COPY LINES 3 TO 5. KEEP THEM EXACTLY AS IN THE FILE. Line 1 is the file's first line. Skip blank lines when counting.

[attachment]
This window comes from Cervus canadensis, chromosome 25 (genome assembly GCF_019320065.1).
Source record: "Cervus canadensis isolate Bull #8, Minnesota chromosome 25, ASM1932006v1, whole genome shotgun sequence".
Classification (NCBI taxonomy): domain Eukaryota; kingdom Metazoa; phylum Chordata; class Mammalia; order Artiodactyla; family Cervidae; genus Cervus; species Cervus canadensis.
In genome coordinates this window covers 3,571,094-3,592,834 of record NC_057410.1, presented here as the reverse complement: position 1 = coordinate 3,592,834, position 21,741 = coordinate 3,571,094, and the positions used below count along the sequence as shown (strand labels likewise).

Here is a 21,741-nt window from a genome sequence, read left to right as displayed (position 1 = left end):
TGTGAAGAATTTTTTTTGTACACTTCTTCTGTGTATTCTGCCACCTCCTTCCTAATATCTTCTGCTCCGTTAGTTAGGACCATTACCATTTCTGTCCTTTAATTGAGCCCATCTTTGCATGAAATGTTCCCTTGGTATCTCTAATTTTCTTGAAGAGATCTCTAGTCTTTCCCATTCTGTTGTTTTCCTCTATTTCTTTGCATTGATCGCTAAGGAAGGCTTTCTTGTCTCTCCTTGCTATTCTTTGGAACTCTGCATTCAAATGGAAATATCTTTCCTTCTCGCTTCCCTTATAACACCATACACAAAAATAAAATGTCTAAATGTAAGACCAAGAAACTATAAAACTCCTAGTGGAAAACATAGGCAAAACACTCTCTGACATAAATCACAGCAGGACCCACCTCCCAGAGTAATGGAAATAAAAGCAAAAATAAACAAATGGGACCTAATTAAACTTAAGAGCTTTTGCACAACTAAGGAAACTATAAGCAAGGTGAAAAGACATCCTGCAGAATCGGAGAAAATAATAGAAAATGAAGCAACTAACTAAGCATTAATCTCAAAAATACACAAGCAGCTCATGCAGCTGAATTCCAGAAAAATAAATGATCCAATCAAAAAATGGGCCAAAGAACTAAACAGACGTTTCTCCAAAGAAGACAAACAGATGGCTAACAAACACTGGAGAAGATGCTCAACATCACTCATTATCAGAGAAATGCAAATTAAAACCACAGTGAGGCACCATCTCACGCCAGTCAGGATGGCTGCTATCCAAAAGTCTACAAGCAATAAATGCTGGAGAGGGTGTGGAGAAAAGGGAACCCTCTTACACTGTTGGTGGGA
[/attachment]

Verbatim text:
Classification (NCBI taxonomy): domain Eukaryota; kingdom Metazoa; phylum Chordata; class Mammalia; order Artiodactyla; family Cervidae; genus Cervus; species Cervus canadensis.
In genome coordinates this window covers 3,571,094-3,592,834 of record NC_057410.1, presented here as the reverse complement: position 1 = coordinate 3,592,834, position 21,741 = coordinate 3,571,094, and the positions used below count along the sequence as shown (strand labels likewise).

Here is a 21,741-nt window from a genome sequence, read left to right as displayed (position 1 = left end):